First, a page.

“DeLaval has made sure to have an office supplier that has green products. Not only are the products themselves more sustainably produced, but we consider the distribution as well. We have a policy that we buy supplies in bulk, which results in fewer shipments and smarter, more well-planned, packaging. We also have our restaurant, Krubban, that sources locally produced ingredients to make our lunches more sustainable,” says Lena.

To really be sustainable, one must think ahead. What could be a future problem that we will face? What opportunities are there for us that we can act on today for a better tomorrow? These questions are constantly being asked among the members of the committee. “A clear example of this is the energy consumption that we have to address,” says Johnny. “There have been discussions about having solar cells on the factory roof, but unfortunately we can’t have that because the weight can’t be supported by the roof. Instead, as we are building the weather protection for our VMSs here in Tumba, we take that weight into account. So, if we were to install solar cells, we can have them on the weather protection’s roof.”

“It is always important to consider the whole life cycle before implementing new technology. Our mission is to reduce our climate impact and energy consumption. To do so, it can sometimes be more beneficial to service and maintain an older technology than buying the latest products. The new technology can have some improvements compared to the old, but in the long run, it might have a worse effect on the environment in other stages of its life cycle,” says Kenneth.

“The waste and chemicals from our Tumba site are handled by SRV – the local recycling station in Södertörn. They, in turn, can produce biogas fuel for their trucks from the food waste we have, making sure the whole value chain in the recycling process is as environmentally friendly as possible. Having responsible partners and suppliers is a key goal in everything we do at the Tumba site,” says AnnLouise Hörberg.

Teamwork is the most important component of the committee’s success. “What has really been shown throughout is that we work towards a common goal in a really inspiring way. We all come from different departments and have different perspectives, which enriches our discussions and decision-making process. Everyone supports each other and we have in general a quite short decision path. What is really uplifting is to see that everyone in the committee takes responsibility outside their own area to get things done,” says Lotta Ekberg. “Of course, there are some setbacks occasionally, as we have so many projects going on at the same time. And we have our own activities in our day-to-day job that sometimes hinder us from making as fast progress as we would have liked. But this has been managed well with regular meetings and follow-ups and overall support from all members.”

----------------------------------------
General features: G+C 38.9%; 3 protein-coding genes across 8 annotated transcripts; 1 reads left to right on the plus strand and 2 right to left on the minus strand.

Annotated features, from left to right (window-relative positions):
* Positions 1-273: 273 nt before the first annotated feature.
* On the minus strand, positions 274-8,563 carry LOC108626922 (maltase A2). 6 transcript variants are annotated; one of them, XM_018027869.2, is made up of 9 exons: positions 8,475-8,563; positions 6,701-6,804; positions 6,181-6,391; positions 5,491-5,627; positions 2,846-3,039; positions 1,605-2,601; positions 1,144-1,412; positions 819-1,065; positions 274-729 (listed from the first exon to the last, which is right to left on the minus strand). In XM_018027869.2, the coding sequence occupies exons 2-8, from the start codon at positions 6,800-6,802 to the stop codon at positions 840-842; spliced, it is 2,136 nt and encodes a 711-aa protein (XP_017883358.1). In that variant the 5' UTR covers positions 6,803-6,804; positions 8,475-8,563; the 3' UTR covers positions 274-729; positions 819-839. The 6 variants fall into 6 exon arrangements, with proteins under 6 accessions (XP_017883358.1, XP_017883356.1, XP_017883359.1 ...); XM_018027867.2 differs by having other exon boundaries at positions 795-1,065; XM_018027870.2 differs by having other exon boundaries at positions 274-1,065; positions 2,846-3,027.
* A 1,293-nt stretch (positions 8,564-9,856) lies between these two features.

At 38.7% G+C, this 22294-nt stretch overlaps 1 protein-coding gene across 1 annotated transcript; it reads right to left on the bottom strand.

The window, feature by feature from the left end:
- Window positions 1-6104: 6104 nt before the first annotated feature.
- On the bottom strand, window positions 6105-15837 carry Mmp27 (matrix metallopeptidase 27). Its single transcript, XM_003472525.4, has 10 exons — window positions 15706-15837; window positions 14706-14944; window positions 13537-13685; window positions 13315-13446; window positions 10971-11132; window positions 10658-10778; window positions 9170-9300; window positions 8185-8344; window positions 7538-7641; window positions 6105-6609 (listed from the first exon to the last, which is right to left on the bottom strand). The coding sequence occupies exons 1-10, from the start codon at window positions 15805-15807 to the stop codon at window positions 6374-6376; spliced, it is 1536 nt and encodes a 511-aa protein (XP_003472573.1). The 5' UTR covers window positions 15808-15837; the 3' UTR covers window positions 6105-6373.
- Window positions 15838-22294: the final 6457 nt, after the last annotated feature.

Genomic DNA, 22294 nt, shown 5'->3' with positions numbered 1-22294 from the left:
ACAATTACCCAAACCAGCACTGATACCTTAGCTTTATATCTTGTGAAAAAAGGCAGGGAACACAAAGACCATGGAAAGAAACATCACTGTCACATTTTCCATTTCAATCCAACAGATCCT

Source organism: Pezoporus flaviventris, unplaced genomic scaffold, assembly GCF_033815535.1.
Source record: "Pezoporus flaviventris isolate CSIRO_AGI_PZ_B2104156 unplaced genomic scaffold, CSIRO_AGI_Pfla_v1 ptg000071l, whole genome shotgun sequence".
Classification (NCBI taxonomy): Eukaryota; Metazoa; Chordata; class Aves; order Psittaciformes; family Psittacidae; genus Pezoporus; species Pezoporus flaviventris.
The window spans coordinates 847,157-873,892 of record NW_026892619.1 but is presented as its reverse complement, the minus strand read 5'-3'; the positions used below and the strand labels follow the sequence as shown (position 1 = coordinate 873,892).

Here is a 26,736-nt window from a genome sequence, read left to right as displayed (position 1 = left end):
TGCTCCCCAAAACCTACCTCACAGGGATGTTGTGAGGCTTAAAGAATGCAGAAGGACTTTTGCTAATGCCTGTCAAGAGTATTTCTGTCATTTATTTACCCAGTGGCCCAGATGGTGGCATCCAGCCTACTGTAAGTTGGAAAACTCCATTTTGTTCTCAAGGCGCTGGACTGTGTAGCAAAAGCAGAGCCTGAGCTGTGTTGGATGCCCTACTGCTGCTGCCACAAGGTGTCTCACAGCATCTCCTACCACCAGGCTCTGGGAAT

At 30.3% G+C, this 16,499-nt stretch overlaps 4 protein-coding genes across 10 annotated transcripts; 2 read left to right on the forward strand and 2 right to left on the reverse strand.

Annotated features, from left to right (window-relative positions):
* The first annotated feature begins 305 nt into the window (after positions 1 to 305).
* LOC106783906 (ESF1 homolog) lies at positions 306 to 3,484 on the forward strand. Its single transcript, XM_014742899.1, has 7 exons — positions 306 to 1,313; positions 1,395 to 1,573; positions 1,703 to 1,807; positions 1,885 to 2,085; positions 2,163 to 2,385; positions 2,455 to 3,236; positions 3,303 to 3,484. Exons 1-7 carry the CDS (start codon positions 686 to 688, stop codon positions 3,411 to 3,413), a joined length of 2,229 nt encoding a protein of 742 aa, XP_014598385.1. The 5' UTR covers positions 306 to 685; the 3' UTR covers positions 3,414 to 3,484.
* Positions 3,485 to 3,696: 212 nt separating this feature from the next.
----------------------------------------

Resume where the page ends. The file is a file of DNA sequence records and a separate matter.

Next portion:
Going forward, the committee will continue to gather data, follow up on activities, and identify significant environmental aspects to develop and propose goals and activities for 2023. This includes all sorts of actions, everything from how we sort our office waste for recycling to introducing a new production chemical that is less harmful to the environment. Simultaneously, they work together with Fabian Bernal, Head of Sustainability, to become a part of the global sustainability work that is done throughout DeLaval, to share experiences, and learn from other teams.

Thank you, Tumba Environmental Committee, for all your amazing work, dedication, and passion to make our Tumba site a sustainable workplace – both now and in the future.